Three years on from the crash and the world remains perilously close to the edge of a depression. Regardless of whether the solution lies in further cuts or a massive short-term growth in state expenditure, unless the economy improves it’s clear that everyone – government included – will have to learn to make do with less. For many Labour councils this is already the case.
For 13 years, Labour invested heavily in public services and, through a process of reform, worked to improve performance and eliminate waste. In light of this, reductions to expenditure must seem to entail a parallel reduction in the quality of public services. There is no doubt that cuts will affect delivery, but the extent of the damage can be limited through the right kind of public sector reform.
Neither marketisation nor Soviet command-and-control methodology will offer the means of change which is now needed, but a widespread implementation of ‘systems thinking’ might. Basing his model on the systems which made Toyota the world’s dominant car maker, John Seddon, organisational psychologist and visiting professor at Cardiff, has spent decades helping companies improve performance and reduce costs.
In 2005, a trial of systems thinking in several council housing departments showed that not only could such principles be made to work in government but that they had the potential to yield major results. While central government never realised the potential of systems thinking, local authorities – such as my own – have used systems thinking to bring about significant improvements in output and cost reductions.
Previous efforts to improve delivery have focused on large numbers of detailed targets, with departmental funding often tied to performance; systems thinking looks at services holistically. While targets may have seemed an effective means for improving services, the reality has often been different. Sitting on my council’s performance management committee, it soon became clear that for all the detail of national indicators, it was entirely possible that figures could ‘improve’ while services decayed. Looking at the methodology behind these indicators offered no great reassurance.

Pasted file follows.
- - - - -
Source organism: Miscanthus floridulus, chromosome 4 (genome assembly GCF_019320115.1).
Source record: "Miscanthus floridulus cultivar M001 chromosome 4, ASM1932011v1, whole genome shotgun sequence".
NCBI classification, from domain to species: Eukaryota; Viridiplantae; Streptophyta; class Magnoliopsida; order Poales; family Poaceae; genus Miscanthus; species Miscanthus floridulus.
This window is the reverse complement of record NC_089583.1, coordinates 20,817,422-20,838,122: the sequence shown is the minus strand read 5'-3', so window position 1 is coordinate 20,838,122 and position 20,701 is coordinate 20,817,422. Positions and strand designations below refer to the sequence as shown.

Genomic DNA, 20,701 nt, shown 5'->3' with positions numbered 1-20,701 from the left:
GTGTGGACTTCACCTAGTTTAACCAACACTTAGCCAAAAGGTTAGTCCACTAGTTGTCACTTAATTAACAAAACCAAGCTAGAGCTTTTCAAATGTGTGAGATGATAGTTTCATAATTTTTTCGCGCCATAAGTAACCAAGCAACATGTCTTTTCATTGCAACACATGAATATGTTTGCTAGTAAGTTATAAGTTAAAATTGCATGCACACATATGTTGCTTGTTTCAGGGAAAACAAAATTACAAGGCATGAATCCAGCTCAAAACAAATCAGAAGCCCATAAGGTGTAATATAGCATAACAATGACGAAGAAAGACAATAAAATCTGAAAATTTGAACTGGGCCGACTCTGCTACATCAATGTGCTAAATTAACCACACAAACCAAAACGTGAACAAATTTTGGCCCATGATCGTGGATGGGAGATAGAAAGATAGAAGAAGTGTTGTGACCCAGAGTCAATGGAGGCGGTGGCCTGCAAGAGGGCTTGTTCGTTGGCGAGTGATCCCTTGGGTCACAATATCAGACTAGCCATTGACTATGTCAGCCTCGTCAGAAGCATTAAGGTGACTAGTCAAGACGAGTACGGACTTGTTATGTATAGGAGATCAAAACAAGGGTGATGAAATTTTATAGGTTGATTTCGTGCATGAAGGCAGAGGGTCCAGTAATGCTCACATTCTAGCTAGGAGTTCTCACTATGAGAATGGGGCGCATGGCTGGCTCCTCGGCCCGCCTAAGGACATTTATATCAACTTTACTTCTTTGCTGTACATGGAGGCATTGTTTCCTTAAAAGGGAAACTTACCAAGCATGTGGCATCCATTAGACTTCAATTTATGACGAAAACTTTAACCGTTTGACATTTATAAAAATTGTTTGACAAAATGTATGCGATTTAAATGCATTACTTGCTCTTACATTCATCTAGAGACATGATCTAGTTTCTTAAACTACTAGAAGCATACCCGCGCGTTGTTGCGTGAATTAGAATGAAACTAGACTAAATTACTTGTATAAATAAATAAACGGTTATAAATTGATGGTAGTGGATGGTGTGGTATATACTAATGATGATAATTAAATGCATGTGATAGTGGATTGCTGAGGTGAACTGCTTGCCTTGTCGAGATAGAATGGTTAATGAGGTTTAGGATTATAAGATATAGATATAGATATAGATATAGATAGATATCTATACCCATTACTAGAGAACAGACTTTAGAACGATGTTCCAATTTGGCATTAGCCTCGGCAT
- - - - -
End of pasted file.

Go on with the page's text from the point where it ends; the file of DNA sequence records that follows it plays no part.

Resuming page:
Targets assume improvement is driven from above. Yet the complexity and variety of tasks public sector workers have to engage with is too great for simple measurements, regardless of how many indicators are used. Tying targets to funding (‘payment by results’, in current government parlance) only serves to promote ‘working to target’ and not a focus on the outcomes most relevant to service-users. When Soviet shoe factories were set unrealistic targets they met them by focusing on producing shoes for only one foot, rather than the time consuming process of making pairs – many sectors are forced to adopt similar approaches today. Bad systems produce worse outcomes than underperforming workers ever could.
A system without targets and indicators may seem chaotic, but with an inaccurate picture of what’s taking place on the ground chaos is what we already have. Consequently, further top-down reform will also prove ineffective. Systems thinking uses frontline workers’ experience of day-to-day operations to improve services. During a ‘systems thinking review’ the core goal of a service is identified and frontline workers use their on-hands experience of the sector to identify waste or poor practice and streamline the service.
Maintaining this system and ensuring that problems don’t develop (or are addressed) is done through two means. One is a much more basic set of measurements (not tied to funding), such as measuring the average length of time between a service-user’s attempt to access a service and their issue being resolved. While this measure is also clearly open to abuse it does represent a far more honest reflection of the needs of service-users and takes into account the variation between individual cases which develops on the ground.
The second requires that, following a review, managers return to the frontline at regular intervals to observe how the system is working in practice and check for any problems, helping to ensure that services continue to evolve and streamline themselves for changing conditions. The role of management in these reformed systems is no longer one of command-and-control but facilitation, including enabling those on the ground to analyse situations and undertake the work that needs doing.
Systems thinking turns much of current government practice on its head and removes many of the sources of security with which ministers have learned to prop themselves up. It’s little surprise that governments have felt reluctant to implement its principles. Yet it’s a methodology grounded in evidence and which
offers a means for central government and local authorities alike to deal with current pressures and build better services for the future. This is an opportunity Labour must not fail to grasp.